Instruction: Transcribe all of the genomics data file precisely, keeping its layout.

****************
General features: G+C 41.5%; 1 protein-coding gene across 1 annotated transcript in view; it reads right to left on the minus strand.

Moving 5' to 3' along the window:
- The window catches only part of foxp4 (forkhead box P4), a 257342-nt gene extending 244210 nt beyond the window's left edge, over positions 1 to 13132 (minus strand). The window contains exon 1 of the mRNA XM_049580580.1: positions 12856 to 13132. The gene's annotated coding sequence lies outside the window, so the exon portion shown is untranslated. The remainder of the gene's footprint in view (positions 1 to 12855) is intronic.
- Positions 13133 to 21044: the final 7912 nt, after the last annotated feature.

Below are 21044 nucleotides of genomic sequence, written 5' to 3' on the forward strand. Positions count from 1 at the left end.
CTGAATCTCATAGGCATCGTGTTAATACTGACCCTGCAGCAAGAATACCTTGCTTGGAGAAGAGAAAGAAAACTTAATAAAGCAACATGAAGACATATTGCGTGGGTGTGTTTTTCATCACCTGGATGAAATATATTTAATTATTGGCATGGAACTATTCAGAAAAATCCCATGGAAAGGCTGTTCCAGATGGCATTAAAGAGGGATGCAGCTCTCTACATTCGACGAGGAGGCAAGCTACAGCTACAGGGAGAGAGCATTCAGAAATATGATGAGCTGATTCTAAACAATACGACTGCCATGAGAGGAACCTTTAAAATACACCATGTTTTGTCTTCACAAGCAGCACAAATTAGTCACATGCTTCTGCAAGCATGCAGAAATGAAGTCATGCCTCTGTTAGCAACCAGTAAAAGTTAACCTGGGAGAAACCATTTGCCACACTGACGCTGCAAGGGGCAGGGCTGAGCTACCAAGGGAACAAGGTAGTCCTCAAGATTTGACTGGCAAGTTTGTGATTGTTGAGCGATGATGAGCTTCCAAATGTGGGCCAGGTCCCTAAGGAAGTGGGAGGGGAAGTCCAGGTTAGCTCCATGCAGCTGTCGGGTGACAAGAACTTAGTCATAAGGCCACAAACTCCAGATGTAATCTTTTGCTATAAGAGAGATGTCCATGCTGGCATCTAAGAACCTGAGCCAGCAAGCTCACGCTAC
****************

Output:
General features: G+C 41.5%; 1 protein-coding gene across 1 annotated transcript in view; it reads right to left on the minus strand.

Moving 5' to 3' along the window:
- The window catches only part of foxp4 (forkhead box P4), a 257342-nt gene extending 244210 nt beyond the window's left edge, over positions 1 to 13132 (minus strand). The window contains exon 1 of the mRNA XM_049580580.1: positions 12856 to 13132. The gene's annotated coding sequence lies outside the window, so the exon portion shown is untranslated. The remainder of the gene's footprint in view (positions 1 to 12855) is intronic.
- Positions 13133 to 21044: the final 7912 nt, after the last annotated feature.

Below are 21044 nucleotides of genomic sequence, written 5' to 3' on the forward strand. Positions count from 1 at the left end.
CTGAATCTCATAGGCATCGTGTTAATACTGACCCTGCAGCAAGAATACCTTGCTTGGAGAAGAGAAAGAAAACTTAATAAAGCAACATGAAGACATATTGCGTGGGTGTGTTTTTCATCACCTGGATGAAATATATTTAATTATTGGCATGGAACTATTCAGAAAAATCCCATGGAAAGGCTGTTCCAGATGGCATTAAAGAGGGATGCAGCTCTCTACATTCGACGAGGAGGCAAGCTACAGCTACAGGGAGAGAGCATTCAGAAATATGATGAGCTGATTCTAAACAATACGACTGCCATGAGAGGAACCTTTAAAATACACCATGTTTTGTCTTCACAAGCAGCACAAATTAGTCACATGCTTCTGCAAGCATGCAGAAATGAAGTCATGCCTCTGTTAGCAACCAGTAAAAGTTAACCTGGGAGAAACCATTTGCCACACTGACGCTGCAAGGGGCAGGGCTGAGCTACCAAGGGAACAAGGTAGTCCTCAAGATTTGACTGGCAAGTTTGTGATTGTTGAGCGATGATGAGCTTCCAAATGTGGGCCAGGTCCCTAAGGAAGTGGGAGGGGAAGTCCAGGTTAGCTCCATGCAGCTGTCGGGTGACAAGAACTTAGTCATAAGGCCACAAACTCCAGATGTAATCTTTTGCTATAAGAGAGATGTCCATGCTGGCATCTAAGAACCTGAGCCAGCAAGCTCACGCTAC